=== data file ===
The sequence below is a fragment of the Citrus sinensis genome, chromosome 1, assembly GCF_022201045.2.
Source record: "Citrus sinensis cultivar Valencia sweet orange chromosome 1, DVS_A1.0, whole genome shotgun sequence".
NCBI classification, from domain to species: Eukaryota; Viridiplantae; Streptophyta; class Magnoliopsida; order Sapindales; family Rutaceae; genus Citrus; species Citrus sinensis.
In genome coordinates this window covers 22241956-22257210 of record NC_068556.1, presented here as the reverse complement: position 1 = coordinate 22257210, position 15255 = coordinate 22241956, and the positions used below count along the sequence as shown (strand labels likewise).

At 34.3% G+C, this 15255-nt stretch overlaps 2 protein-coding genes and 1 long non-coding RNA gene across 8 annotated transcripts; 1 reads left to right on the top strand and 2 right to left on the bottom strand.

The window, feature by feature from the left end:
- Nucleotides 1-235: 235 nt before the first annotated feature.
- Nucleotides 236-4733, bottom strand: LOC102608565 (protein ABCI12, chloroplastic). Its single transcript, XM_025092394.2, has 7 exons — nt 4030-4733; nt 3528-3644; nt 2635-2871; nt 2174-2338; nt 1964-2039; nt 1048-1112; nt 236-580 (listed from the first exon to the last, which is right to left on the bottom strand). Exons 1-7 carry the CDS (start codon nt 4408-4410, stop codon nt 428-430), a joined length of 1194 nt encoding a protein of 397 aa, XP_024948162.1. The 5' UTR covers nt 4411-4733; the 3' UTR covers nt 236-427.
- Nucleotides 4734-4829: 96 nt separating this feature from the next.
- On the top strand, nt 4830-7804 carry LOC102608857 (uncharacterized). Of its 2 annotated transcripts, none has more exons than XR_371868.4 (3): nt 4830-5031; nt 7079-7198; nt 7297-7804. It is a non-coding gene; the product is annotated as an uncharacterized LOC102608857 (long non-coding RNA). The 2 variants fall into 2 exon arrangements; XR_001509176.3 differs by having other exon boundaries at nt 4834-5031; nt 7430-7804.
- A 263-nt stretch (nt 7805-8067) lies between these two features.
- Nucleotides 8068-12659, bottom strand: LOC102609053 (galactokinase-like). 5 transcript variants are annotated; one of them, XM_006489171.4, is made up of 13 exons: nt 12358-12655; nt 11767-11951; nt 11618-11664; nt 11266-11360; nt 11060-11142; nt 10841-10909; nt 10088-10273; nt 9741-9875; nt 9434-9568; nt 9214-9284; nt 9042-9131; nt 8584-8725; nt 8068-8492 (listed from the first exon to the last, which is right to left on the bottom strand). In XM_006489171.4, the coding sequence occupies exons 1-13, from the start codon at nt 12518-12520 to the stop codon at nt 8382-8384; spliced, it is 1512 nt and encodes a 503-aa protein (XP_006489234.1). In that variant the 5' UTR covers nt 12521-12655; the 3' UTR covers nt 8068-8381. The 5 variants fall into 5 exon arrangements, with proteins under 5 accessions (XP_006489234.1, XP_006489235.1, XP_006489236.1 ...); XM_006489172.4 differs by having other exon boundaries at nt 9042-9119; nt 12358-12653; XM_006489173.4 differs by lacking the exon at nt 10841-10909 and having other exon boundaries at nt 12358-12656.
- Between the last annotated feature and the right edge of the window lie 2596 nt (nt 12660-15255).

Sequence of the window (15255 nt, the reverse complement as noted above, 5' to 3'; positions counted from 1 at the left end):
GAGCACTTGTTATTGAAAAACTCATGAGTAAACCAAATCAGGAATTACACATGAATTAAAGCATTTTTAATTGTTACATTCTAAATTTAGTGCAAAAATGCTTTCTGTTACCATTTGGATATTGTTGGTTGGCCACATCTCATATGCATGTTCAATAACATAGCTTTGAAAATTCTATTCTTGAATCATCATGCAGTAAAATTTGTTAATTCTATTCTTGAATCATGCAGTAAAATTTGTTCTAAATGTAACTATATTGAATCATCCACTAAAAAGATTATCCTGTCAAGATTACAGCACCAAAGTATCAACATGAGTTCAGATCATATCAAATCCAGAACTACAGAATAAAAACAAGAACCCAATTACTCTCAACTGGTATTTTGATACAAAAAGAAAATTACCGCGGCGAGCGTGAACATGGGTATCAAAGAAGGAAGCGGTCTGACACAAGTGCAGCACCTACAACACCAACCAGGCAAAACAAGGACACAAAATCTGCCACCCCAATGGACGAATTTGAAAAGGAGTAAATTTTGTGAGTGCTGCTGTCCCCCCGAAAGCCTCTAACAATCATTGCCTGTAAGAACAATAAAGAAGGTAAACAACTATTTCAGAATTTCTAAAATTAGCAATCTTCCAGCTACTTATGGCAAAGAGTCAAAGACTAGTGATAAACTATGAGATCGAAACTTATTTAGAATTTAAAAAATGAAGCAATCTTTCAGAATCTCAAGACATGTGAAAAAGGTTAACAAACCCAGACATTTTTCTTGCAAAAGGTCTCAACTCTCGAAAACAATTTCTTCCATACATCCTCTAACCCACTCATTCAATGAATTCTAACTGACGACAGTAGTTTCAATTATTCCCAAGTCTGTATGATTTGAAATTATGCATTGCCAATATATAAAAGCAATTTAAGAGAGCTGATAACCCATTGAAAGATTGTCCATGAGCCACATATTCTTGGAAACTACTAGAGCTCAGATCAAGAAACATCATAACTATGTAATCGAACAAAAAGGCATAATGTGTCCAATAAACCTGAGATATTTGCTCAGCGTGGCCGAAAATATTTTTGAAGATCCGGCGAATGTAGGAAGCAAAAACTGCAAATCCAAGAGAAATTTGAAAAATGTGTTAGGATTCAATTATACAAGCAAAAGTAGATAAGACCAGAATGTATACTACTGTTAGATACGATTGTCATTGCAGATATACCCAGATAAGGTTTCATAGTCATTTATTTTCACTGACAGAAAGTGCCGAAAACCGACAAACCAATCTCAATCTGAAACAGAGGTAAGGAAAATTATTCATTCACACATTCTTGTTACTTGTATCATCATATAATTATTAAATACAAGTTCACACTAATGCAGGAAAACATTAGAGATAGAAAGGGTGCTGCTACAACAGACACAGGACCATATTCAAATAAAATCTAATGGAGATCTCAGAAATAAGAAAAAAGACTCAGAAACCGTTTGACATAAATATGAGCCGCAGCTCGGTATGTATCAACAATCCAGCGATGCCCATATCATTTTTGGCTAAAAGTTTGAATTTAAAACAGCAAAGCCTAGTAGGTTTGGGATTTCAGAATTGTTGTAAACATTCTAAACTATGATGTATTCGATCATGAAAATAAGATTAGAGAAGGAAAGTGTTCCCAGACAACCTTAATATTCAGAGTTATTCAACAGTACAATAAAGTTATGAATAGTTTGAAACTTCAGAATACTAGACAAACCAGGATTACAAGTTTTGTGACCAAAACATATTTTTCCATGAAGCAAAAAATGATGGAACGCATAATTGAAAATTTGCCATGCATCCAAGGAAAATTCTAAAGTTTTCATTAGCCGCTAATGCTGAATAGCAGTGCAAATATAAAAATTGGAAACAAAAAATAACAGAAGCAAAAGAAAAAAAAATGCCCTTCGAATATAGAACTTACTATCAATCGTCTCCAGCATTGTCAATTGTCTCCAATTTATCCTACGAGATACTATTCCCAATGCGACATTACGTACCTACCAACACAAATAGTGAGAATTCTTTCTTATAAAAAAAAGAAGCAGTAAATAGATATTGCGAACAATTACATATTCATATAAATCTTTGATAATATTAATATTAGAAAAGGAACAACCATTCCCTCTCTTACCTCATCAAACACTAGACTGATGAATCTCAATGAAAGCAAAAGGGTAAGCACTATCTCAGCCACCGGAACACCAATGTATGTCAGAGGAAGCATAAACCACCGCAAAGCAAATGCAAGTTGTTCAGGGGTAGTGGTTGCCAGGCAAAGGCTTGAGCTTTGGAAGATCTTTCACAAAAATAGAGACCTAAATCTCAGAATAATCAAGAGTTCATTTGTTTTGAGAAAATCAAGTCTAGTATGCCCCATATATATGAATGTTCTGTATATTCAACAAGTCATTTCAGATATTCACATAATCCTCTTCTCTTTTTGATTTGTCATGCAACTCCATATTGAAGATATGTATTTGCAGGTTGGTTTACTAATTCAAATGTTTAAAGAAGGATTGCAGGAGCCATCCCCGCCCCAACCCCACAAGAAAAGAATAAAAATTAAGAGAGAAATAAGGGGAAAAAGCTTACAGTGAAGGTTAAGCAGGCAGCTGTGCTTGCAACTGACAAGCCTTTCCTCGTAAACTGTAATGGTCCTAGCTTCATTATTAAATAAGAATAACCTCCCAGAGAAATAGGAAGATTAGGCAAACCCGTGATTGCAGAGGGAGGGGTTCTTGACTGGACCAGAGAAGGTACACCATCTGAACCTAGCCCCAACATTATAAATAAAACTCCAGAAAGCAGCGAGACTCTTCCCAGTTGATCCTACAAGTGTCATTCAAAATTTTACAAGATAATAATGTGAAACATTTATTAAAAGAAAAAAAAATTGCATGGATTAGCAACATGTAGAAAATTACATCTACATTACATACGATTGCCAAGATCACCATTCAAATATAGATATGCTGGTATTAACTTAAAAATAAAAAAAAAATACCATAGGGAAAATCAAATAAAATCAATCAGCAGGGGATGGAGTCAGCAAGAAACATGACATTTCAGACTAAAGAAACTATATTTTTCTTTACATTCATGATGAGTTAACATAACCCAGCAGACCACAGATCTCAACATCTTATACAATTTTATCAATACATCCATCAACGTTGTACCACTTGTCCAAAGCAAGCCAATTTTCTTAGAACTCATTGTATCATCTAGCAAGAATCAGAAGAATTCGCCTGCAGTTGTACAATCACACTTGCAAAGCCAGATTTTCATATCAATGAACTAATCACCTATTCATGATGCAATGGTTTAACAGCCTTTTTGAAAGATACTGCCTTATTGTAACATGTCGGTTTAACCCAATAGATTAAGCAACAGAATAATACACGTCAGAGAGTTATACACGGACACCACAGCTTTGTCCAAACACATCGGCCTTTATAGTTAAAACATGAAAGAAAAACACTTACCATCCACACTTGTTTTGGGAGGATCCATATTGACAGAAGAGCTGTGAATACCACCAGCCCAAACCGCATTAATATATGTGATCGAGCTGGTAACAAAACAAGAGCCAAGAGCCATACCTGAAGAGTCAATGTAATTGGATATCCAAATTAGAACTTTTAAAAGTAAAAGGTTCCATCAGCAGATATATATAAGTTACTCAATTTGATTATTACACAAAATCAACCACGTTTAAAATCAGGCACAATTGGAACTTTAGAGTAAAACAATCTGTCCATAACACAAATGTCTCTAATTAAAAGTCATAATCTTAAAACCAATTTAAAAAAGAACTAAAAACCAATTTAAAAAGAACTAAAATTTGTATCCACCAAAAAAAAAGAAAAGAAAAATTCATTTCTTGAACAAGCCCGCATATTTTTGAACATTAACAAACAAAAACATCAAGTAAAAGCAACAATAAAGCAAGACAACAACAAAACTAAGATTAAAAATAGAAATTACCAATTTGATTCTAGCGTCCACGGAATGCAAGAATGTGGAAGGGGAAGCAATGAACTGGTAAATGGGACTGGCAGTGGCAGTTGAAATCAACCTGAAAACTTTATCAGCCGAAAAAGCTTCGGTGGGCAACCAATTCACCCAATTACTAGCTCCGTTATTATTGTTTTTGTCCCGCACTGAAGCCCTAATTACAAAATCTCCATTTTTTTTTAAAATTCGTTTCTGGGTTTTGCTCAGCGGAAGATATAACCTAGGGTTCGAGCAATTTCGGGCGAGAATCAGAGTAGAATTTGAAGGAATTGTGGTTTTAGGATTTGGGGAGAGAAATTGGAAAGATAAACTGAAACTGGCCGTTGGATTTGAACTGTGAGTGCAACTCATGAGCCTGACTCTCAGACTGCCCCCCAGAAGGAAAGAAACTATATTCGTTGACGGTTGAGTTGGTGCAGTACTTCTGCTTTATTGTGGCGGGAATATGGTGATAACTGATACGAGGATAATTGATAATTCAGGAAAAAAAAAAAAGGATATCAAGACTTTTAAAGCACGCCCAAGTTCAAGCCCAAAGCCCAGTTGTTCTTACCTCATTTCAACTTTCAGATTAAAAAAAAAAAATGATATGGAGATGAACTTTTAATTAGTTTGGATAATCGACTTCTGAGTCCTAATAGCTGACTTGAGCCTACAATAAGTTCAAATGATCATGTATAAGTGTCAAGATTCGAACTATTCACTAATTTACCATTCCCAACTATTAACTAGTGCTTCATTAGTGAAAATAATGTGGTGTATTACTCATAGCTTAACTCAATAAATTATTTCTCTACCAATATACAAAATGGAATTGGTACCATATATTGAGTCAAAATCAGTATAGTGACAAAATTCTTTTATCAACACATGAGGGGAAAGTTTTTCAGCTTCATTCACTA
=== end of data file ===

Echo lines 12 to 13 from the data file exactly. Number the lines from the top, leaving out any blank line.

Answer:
- Nucleotides 8068-12659, bottom strand: LOC102609053 (galactokinase-like). 5 transcript variants are annotated; one of them, XM_006489171.4, is made up of 13 exons: nt 12358-12655; nt 11767-11951; nt 11618-11664; nt 11266-11360; nt 11060-11142; nt 10841-10909; nt 10088-10273; nt 9741-9875; nt 9434-9568; nt 9214-9284; nt 9042-9131; nt 8584-8725; nt 8068-8492 (listed from the first exon to the last, which is right to left on the bottom strand). In XM_006489171.4, the coding sequence occupies exons 1-13, from the start codon at nt 12518-12520 to the stop codon at nt 8382-8384; spliced, it is 1512 nt and encodes a 503-aa protein (XP_006489234.1). In that variant the 5' UTR covers nt 12521-12655; the 3' UTR covers nt 8068-8381. The 5 variants fall into 5 exon arrangements, with proteins under 5 accessions (XP_006489234.1, XP_006489235.1, XP_006489236.1 ...); XM_006489172.4 differs by having other exon boundaries at nt 9042-9119; nt 12358-12653; XM_006489173.4 differs by lacking the exon at nt 10841-10909 and having other exon boundaries at nt 12358-12656.
- Between the last annotated feature and the right edge of the window lie 2596 nt (nt 12660-15255).